Influence on Popular American Culture

David Foster Wallace's Influence on Popular American Literature

August 1, 2012

David Foster Wallace's Influence on Popular American Literature
David Foster Wallace, an avant-garde of realistic fiction, was imaginative and humorous in his observations. In his best known 1996 novel Infinite Jest, he rhetorically describes his perception of a not-so-far-fetched-futuristic American society, a culture obsessed with pleasure, entertainment, and self.   His parodic approach also brings to the forefront an assumption that the mass culture will follow a spoon fed path toward low standards, and simple pleasures (Fest, 2011). Wallace held many job titles; journalist, novelist, English professor, the list goes on. The most important title he held was cultural icon.
Infinite Jest is presented in a multilayered fashion; the main plot revolves around a missing film that robs its viewers of their interest in life. These lifeless zombies live in a world where each year is marked by corporate subsidization, such as the ‘Year of Depends.’ Both are easily translated into the self-described addiction many Americans are faced with daily; consumerism. How far away are we really as a society willing to auction off its calendar year for naming rights or use entire state as a waste site in an effort to boost a fragile economy? The cultural values Wallace describes are usually associated with low culture; too much television watching, transsexuals, varying levels and types of drug addiction, the rehabilitation process, and terrorism (Tayler, 2008). Several backstories relay generalizations about the characters bringing their stories together into a terrorist plot to use the film to control society. It’s surprising his novel Brief Interviews with Hideous Men was made into a movie first.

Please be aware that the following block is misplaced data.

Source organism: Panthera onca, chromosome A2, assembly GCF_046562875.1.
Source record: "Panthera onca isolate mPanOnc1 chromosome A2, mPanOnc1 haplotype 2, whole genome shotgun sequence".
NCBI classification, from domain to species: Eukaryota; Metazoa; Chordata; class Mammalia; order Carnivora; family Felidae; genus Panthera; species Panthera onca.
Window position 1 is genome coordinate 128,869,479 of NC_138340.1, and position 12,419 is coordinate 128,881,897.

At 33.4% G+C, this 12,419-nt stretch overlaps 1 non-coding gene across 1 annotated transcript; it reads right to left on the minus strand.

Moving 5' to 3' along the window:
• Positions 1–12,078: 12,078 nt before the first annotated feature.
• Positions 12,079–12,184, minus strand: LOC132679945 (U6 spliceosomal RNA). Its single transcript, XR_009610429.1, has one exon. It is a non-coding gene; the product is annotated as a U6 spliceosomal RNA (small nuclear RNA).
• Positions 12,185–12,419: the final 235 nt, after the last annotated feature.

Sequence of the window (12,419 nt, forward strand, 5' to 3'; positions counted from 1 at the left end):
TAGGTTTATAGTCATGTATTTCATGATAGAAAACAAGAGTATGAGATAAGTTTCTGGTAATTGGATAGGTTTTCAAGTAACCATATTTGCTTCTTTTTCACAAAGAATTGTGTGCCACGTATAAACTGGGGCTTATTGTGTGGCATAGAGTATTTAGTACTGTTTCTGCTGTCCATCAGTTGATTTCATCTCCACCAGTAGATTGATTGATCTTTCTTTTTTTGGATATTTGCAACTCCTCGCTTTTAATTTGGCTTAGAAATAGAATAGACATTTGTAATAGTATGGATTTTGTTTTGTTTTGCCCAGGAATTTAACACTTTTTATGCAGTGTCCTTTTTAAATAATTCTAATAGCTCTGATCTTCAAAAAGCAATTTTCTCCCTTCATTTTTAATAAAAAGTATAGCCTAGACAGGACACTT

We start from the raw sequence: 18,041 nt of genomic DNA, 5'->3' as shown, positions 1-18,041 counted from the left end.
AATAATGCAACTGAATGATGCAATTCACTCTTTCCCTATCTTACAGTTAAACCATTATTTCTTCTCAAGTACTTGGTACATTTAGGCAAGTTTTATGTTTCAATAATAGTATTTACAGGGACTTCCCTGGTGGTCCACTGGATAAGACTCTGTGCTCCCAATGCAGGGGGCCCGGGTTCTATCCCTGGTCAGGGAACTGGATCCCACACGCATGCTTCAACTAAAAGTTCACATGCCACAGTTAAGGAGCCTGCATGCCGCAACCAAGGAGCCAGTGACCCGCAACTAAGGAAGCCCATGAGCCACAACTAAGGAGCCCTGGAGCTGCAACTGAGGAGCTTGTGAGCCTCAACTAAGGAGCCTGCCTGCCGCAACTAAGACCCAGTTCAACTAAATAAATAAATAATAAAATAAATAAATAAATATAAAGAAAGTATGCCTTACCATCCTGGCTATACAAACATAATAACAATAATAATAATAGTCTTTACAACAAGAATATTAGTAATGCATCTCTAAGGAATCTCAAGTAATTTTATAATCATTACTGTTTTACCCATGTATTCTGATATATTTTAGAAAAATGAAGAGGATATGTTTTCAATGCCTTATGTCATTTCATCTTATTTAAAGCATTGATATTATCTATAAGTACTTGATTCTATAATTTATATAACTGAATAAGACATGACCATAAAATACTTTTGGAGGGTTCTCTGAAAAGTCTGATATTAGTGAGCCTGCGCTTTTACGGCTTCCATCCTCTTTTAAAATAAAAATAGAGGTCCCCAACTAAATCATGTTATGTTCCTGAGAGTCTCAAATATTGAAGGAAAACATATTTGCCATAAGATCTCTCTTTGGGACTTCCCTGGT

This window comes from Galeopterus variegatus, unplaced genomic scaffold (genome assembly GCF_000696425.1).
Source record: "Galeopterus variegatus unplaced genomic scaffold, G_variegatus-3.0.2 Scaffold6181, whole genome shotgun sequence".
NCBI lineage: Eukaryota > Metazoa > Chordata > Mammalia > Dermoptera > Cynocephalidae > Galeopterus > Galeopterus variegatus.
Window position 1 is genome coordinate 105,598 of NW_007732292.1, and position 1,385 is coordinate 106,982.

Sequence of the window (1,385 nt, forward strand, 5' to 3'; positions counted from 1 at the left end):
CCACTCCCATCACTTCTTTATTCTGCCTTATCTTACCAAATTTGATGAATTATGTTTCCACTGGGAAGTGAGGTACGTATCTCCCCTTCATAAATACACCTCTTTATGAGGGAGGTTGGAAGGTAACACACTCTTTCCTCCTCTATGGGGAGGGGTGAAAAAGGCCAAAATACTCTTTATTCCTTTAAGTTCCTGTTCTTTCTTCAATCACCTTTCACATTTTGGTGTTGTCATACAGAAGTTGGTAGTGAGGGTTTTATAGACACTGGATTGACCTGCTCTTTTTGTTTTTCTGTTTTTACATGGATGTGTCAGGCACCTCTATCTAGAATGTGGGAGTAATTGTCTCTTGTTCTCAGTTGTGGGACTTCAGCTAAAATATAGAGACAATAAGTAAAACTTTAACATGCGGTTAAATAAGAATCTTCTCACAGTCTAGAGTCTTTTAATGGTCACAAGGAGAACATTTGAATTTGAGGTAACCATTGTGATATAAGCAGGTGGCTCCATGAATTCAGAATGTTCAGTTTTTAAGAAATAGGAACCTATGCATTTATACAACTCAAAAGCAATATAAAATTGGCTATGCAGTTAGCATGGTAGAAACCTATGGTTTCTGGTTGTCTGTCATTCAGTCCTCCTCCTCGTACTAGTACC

David Foster Wallace creates work for a reader that is both fun and challenging. He makes readers want to research and explore further to ensure a concise understanding of him. He shares his...